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Person of Interest

Why Reyne Hirsch Jumped From Antiques Roadshow to a Dallas Auction House

Hirsch is sold on bringing people back to the showroom. So we asked her about her time on national television and what's changing in the world of auction houses.
| |Photography by Elizabeth Lavin
Reyne Hirsch
Reyne Hirsch has clever ways of enticing folks to return to in-person auctions. Elizabeth Lavin

Reyne Hirsch spent 13 seasons as an on-air appraiser for Antiques Roadshow, and she co-owns the Patrick Jones Gallery in the Design District. Last June, she bought the nearby Dallas Auction Gallery and has introduced new categories to the 24-year-old auction house.

How often do you have to correct people that it’s “antiques dealer,” with an “s,” and not “antique dealer”? I like to pick my battles. I think my bigger correction is people calling things antiques when they’re not. The definition of antique is 100 years or older. A lot of people inherit things from their grandmother or their mother, and they immediately think that they’re antiques, and I have to explain to them, “Do you think they stopped shopping when they were 1 year old?”

You established streetwear as a new category at Dallas Auction Gallery. When you were appraising Tiffany glass on Antiques Roadshow years ago, did you ever think you’d be selling sneakers? No, I didn’t. We recently auctioned a pair of 1985 Air Jordan 1s for just under $12,000.

What was your most memorable appraisal on Antiques Roadshow? My most memorable one never made it to television. What makes good television is not somebody who walks up and says, “I have this Tiffany lamp appraised five years ago for $50,000. Can you tell me what it’s worth today?” That’s not interesting. There’s no element of surprise. There’s no storytelling. So I had a person who came up to me with a really beautiful vase made by a French artist from the art nouveau era named Émile Gallé. They had bought this piece 20-plus years ago. They knew what they had. The piece was made by Émile, but it was made for his sister. It had amazing provenance. Not just the fact that it was made for Émile’s sister, but also that it came from an important dealer. I think they paid, like, $30,000 for the vase, and I said that if it came on the market, it would be worth about a quarter million dollars. I wanted to take it on air because I wanted to talk more about provenance and how that can really play a big role in the value of something, but I ended up not doing it just because they knew the provenance behind it and they had paid a lot of money for it. 

You and Steve Ivy step onto an elevator headed to a penthouse suite to appraise the estate of a recently deceased billionaire for auction. Which one of you steps off that elevator alive? Me. Absolutely me. [laughs] Jim Halperin [who co-founded Dallas-based Heritage Auctions with Ivy] is a longtime friend of mine, and I used to consult for Heritage many years ago. I have all the respect in the world for them. I’ve worked for a bunch of auction houses over the years, and I love the thrill that every phone call and email is always an opportunity, and I love seeing things that people didn’t know that they had, but there’s enough room for everybody. There are enough seats at the table for everyone, as far as Heritage goes. There are plenty of categories that they cover that we never will. I have referred things to Heritage since owning the Dallas Auction Gallery. It’s a friendly competition.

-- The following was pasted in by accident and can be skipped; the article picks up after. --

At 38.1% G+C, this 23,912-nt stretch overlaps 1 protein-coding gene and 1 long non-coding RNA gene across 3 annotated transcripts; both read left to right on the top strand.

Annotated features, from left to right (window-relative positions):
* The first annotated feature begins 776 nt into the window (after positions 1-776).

“We recently auctioned a pair of 1985 Air Jordan 1s for just under $12,000.”

With more and more auctions going online, is your auctioneer’s job in jeopardy? No. We are working really hard to incorporate exciting things to get people to come back into the auction. There was a time that the Dallas Auction Gallery would have standing room only on the showroom floor on auction day, and then COVID hit and that kind of changed it a little bit for people. But we want to see the energy come back to the showroom floor. So, for example, when we had our couture and streetwear auction, we had a fashion show right before it to get people to come and watch. This fall, we’re going to have a gentleman’s sale. We’re going to have a whiskey tasting prior to that. We’re trying to make the auction an experience. Also we’re trying to attract the younger generation who drive the market. A lot of them have never stepped foot into an auction house to even see what that’s like. 

You’ve operated galleries here and in Houston. Why did you decide to make Dallas home? I’m a native Houstonian, and I love being from Houston, but there’s something about the market in Dallas that’s just stronger. People seem to be more educated in the fine arts and antiques world. They collect a little more avidly. I hate to say that because, you know, when you grow up in Houston, you don’t like Dallas. There’s that rivalry that never stops. There are a lot of things that I absolutely love about Houston, but from a fine art, antiques, and culture position, Dallas has it over Houston.     


This story originally ran in the June issue of D Magazine with the headline “Doing Her Bidding.” Write to [email protected].

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Tim Rogers

Tim Rogers

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Tim is the editor of D Magazine, where he has worked since 2001. He won a National Magazine Award in…
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